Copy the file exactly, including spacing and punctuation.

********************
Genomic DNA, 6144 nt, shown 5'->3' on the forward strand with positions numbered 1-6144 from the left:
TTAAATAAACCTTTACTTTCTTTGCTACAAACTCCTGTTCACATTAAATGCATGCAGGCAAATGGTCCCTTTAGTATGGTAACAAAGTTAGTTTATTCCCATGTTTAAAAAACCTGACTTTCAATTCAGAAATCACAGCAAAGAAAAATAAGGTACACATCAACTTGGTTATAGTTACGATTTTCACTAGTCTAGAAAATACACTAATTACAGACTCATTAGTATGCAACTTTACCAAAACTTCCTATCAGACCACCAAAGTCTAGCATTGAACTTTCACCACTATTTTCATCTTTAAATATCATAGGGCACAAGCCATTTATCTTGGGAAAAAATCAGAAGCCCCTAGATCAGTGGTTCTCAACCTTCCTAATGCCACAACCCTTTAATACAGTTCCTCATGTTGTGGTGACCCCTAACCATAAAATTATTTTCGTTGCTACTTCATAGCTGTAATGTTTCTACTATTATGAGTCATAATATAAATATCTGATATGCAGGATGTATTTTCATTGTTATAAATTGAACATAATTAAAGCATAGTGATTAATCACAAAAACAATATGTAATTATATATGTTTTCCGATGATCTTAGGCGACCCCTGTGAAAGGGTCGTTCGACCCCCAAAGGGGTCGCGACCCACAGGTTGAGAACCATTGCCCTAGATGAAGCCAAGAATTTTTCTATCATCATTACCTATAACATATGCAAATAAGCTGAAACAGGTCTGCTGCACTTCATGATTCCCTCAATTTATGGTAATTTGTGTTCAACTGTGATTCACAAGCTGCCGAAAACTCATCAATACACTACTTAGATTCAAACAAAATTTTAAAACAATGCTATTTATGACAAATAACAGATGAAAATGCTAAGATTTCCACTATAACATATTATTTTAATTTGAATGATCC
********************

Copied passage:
Genomic DNA, 6144 nt, shown 5'->3' on the forward strand with positions numbered 1-6144 from the left:
TTAAATAAACCTTTACTTTCTTTGCTACAAACTCCTGTTCACATTAAATGCATGCAGGCAAATGGTCCCTTTAGTATGGTAACAAAGTTAGTTTATTCCCATGTTTAAAAAACCTGACTTTCAATTCAGAAATCACAGCAAAGAAAAATAAGGTACACATCAACTTGGTTATAGTTACGATTTTCACTAGTCTAGAAAATACACTAATTACAGACTCATTAGTATGCAACTTTACCAAAACTTCCTATCAGACCACCAAAGTCTAGCATTGAACTTTCACCACTATTTTCATCTTTAAATATCATAGGGCACAAGCCATTTATCTTGGGAAAAAATCAGAAGCCCCTAGATCAGTGGTTCTCAACCTTCCTAATGCCACAACCCTTTAATACAGTTCCTCATGTTGTGGTGACCCCTAACCATAAAATTATTTTCGTTGCTACTTCATAGCTGTAATGTTTCTACTATTATGAGTCATAATATAAATATCTGATATGCAGGATGTATTTTCATTGTTATAAATTGAACATAATTAAAGCATAGTGATTAATCACAAAAACAATATGTAATTATATATGTTTTCCGATGATCTTAGGCGACCCCTGTGAAAGGGTCGTTCGACCCCCAAAGGGGTCGCGACCCACAGGTTGAGAACCATTGCCCTAGATGAAGCCAAGAATTTTTCTATCATCATTACCTATAACATATGCAAATAAGCTGAAACAGGTCTGCTGCACTTCATGATTCCCTCAATTTATGGTAATTTGTGTTCAACTGTGATTCACAAGCTGCCGAAAACTCATCAATACACTACTTAGATTCAAACAAAATTTTAAAACAATGCTATTTATGACAAATAACAGATGAAAATGCTAAGATTTCCACTATAACATATTATTTTAATTTGAATGATCC